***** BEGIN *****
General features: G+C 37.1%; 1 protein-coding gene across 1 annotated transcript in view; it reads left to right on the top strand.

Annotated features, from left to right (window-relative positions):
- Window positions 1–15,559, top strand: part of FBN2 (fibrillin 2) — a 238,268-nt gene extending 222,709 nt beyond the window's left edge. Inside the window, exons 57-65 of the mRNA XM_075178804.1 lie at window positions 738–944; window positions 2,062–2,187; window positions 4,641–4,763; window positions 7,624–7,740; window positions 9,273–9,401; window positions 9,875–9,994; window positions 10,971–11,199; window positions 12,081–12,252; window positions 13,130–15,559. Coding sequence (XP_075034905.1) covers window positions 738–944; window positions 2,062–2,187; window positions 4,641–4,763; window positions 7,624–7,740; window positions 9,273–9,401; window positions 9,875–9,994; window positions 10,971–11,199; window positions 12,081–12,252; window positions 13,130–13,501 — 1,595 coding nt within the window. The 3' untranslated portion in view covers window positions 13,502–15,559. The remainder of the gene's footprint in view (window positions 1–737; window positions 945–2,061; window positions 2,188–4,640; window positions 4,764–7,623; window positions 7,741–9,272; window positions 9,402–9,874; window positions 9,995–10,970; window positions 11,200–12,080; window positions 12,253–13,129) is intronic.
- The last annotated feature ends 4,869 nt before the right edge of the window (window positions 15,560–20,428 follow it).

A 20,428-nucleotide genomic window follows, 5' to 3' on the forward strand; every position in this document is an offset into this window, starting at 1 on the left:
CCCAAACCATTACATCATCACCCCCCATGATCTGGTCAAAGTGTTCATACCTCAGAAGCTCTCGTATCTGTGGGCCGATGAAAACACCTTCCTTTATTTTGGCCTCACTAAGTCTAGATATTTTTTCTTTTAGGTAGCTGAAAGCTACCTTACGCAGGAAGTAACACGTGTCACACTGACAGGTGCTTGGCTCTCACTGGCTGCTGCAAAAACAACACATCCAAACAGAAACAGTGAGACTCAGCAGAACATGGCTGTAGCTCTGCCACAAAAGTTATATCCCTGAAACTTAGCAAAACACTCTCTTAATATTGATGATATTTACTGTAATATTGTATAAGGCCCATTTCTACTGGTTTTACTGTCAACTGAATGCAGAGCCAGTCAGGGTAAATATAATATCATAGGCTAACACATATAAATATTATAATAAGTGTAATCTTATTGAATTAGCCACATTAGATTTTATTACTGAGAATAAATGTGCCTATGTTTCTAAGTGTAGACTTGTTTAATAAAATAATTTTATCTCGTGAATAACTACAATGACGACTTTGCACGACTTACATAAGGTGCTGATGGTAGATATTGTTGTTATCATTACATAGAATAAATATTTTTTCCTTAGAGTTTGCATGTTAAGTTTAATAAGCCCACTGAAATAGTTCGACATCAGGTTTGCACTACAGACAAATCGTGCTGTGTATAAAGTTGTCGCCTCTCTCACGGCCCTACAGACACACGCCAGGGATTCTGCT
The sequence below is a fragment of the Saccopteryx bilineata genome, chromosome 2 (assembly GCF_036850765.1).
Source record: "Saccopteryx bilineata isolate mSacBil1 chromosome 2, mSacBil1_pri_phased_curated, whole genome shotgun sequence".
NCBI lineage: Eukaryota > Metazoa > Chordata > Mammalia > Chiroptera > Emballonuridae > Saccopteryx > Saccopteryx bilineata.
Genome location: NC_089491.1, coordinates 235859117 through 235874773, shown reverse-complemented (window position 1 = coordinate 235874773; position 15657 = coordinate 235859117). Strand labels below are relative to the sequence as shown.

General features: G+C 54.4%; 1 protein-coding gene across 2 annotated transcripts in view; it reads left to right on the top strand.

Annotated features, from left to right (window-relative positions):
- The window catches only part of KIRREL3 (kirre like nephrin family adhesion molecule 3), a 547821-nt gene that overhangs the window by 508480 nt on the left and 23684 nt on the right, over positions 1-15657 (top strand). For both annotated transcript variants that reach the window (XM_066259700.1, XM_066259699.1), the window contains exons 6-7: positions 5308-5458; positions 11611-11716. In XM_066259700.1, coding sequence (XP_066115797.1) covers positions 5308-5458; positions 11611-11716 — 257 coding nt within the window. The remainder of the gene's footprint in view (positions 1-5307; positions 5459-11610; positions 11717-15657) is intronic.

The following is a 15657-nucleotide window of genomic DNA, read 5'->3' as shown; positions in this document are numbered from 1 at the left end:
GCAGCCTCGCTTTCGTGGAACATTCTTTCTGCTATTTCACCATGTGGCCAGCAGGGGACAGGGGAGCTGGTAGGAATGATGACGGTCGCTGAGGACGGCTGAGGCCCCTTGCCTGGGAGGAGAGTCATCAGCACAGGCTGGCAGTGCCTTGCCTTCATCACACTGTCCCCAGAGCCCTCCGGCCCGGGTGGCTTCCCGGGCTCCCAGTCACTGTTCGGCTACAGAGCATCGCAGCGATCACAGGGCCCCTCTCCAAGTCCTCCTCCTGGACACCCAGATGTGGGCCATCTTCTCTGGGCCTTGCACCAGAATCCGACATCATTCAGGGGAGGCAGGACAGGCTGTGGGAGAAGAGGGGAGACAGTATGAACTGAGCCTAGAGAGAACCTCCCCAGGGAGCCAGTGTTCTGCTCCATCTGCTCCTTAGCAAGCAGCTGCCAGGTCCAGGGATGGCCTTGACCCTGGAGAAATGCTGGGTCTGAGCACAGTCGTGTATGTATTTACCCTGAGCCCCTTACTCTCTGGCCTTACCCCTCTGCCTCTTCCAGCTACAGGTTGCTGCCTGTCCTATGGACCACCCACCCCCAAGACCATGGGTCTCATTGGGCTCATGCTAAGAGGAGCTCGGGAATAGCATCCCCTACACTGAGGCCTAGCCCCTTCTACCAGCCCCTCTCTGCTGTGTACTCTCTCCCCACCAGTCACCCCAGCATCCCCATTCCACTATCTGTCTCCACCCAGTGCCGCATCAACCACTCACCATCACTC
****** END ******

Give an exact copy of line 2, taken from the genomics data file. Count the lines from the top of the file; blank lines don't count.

Annotated features, from left to right (window-relative positions):